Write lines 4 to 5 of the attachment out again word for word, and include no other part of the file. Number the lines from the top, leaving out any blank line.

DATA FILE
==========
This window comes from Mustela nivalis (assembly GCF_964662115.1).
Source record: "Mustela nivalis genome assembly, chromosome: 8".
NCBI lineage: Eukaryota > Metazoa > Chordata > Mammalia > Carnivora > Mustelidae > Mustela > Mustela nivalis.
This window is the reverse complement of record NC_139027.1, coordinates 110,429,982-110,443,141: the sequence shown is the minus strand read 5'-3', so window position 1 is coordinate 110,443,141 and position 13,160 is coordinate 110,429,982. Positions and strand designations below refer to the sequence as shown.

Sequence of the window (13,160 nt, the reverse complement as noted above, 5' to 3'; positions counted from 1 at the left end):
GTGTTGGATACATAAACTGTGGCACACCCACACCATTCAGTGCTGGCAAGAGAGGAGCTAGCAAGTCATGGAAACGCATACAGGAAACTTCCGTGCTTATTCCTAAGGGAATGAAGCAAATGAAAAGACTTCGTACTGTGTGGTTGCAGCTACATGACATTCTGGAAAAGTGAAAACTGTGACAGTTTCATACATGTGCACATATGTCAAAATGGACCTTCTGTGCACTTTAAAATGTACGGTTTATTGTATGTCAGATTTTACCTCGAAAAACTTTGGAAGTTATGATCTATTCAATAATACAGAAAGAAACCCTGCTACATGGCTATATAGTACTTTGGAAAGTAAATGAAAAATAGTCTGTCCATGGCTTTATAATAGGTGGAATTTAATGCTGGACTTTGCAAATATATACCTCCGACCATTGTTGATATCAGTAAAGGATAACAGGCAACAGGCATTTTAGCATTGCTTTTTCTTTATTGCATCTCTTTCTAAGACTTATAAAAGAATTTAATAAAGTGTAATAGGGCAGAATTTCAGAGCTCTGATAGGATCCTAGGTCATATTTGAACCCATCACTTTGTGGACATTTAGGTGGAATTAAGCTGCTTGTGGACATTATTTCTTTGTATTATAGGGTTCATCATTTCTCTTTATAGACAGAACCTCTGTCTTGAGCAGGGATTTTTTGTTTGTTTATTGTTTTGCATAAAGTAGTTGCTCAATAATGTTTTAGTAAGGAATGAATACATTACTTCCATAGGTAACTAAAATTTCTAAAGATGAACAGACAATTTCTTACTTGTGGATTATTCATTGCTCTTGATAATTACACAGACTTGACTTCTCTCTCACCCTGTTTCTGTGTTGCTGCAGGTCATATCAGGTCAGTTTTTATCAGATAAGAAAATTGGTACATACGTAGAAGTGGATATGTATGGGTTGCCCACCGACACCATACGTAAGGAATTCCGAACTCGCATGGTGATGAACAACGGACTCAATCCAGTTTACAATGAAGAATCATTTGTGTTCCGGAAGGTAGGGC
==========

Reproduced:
This window is the reverse complement of record NC_139027.1, coordinates 110,429,982-110,443,141: the sequence shown is the minus strand read 5'-3', so window position 1 is coordinate 110,443,141 and position 13,160 is coordinate 110,429,982. Positions and strand designations below refer to the sequence as shown.

Sequence of the window (13,160 nt, the reverse complement as noted above, 5' to 3'; positions counted from 1 at the left end):